Background:

Whether fasting early in critical illness course is acceptable is not clear and high-quality data on this topic is lacking. In order to generate equipoise for future clinical trials and bring additional data to current literature, we compared outcomes of patients fasted during the first 72 hours of ICU stay to patients receiving any nutritional support during this period.


Methods:

Retrospective cohort study of a medical ICU from a tertiary Academic center in Brazil. Adult patients treated between November 2017 and February 2022 with an ICU length of stay of five days or more were included. Baseline and daily data were retrieved from the prospectively collected administrative database. We did 1:1 propensity score matching to compare patients fasting for at least 72 hours with controls. Primary outcome was hospital mortality and secondary outcomes were other resources’ utilization.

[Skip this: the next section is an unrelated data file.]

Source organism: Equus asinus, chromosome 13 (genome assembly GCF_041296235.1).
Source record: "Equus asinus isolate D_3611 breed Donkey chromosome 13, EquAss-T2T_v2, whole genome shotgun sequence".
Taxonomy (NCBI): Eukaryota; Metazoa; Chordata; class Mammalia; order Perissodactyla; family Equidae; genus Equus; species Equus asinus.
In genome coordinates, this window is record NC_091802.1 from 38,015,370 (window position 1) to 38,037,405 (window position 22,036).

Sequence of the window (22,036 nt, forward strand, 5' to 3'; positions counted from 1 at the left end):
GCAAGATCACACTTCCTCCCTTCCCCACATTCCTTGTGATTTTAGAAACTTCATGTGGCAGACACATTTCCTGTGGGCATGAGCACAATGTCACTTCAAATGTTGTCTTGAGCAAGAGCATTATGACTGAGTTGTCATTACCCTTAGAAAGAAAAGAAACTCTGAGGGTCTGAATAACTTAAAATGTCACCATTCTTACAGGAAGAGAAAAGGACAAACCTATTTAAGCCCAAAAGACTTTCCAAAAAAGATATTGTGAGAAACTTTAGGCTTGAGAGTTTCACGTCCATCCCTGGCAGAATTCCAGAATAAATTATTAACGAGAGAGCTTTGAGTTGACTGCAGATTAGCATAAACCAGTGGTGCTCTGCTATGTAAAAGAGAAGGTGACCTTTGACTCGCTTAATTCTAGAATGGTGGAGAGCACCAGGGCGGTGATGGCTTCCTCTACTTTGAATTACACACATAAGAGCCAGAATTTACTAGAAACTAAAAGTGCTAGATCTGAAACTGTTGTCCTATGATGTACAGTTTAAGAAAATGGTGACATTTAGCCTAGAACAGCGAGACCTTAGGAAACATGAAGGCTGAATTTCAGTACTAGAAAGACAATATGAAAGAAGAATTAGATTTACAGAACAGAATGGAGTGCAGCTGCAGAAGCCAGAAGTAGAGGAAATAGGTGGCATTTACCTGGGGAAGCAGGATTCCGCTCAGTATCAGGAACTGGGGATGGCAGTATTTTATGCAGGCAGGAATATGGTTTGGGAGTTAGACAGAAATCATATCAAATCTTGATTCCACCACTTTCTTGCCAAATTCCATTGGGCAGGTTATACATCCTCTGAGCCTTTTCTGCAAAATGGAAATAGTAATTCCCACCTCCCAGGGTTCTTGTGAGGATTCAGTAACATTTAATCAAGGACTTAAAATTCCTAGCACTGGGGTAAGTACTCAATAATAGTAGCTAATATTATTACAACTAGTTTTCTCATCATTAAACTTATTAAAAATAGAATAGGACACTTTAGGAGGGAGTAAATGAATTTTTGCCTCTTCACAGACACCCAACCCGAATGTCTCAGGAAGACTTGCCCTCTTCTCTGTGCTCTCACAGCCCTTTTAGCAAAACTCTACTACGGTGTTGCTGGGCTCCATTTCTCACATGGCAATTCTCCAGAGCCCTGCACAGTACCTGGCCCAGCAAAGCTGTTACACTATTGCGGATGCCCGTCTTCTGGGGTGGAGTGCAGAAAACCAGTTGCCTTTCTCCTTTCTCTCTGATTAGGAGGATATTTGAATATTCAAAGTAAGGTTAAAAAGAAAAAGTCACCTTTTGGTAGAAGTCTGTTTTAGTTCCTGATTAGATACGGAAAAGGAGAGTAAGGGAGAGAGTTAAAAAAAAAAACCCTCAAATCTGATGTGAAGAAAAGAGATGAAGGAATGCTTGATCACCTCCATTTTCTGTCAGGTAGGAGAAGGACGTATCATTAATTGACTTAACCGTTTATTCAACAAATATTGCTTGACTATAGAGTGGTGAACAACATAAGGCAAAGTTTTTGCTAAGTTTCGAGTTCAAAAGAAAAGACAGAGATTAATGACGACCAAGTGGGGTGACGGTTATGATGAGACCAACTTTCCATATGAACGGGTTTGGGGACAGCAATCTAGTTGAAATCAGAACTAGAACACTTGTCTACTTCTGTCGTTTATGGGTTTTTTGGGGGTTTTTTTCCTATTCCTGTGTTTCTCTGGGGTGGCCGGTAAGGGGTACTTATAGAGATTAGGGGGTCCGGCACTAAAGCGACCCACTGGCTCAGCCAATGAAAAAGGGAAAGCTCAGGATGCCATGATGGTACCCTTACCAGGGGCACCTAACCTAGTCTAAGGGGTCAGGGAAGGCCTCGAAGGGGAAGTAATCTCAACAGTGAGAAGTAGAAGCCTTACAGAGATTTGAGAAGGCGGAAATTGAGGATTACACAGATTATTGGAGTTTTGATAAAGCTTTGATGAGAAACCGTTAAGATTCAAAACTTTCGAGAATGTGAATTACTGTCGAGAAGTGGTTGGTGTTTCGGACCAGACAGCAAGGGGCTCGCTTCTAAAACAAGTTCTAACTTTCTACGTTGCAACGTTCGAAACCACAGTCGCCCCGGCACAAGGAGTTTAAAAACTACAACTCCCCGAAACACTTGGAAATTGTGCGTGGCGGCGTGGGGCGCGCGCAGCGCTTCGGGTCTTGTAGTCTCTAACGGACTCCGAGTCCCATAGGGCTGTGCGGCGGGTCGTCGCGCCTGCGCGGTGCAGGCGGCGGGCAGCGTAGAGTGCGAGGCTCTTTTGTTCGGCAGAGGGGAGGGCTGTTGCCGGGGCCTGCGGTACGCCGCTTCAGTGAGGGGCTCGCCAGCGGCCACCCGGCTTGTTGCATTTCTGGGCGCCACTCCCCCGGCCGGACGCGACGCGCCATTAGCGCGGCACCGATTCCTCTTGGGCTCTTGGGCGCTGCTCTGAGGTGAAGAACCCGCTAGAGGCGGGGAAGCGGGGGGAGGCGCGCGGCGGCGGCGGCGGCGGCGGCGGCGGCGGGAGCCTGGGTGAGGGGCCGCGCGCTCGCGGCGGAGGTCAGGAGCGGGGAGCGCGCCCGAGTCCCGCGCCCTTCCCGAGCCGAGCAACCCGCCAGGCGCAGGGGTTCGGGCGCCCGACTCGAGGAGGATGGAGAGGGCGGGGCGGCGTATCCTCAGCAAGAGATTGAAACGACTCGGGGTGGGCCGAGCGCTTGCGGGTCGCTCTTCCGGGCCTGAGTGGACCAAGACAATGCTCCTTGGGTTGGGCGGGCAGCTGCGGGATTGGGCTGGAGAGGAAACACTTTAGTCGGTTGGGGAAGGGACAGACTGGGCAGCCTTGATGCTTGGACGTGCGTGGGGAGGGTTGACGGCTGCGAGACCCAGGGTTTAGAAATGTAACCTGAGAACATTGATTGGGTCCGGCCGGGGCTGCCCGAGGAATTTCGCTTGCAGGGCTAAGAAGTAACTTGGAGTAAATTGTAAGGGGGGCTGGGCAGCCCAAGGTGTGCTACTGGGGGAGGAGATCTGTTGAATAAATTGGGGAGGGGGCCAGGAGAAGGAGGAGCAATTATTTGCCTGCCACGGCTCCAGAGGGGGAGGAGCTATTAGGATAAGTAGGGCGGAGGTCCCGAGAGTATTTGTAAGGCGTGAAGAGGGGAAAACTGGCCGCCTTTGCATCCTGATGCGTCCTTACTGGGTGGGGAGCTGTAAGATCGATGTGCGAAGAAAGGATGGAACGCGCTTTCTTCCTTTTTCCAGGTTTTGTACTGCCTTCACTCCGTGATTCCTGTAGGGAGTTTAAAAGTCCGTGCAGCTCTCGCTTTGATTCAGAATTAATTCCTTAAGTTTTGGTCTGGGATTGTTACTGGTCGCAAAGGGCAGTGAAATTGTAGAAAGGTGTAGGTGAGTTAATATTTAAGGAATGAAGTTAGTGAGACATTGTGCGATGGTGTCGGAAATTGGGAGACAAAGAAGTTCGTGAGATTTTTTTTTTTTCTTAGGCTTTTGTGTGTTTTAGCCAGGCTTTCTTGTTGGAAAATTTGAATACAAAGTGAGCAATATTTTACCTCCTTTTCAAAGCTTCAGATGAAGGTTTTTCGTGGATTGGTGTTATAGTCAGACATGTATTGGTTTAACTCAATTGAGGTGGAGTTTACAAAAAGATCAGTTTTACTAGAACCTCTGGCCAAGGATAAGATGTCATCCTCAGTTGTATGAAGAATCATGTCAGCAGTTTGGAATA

Results:

During the study period, 1591 patients were cared for in this ICU, of which 998 stayed five days or more. After excluding readmissions and propensity score matching, 93 patients in the fasting group were matched to 93 controls. Hospital mortality was similar between fasting and matched control groups (OR = 1.04, 95% CI = 0.56 – 1.94, p > 0.99). Secondary outcomes were not different between groups, including length of stay, days on mechanical ventilation, and incidence of new infections.


Conclusion:

Withholding nutritional support in the first 72h of ICU stay was not associated with worst outcomes in this cohort of severe critically ill patients This article is protected by copyright. All rights reserved.


Keywords:

Critical care; Enteral nutrition; Nutrition; Nutrition Support Practice; Research and Diseases.



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ASSOCIATION OF FASTING IN THE FIRST 72H OF INTENSIVE CARE UNIT STAY WITH OUTCOMES OF CRITICALLY ILL PATIENTS

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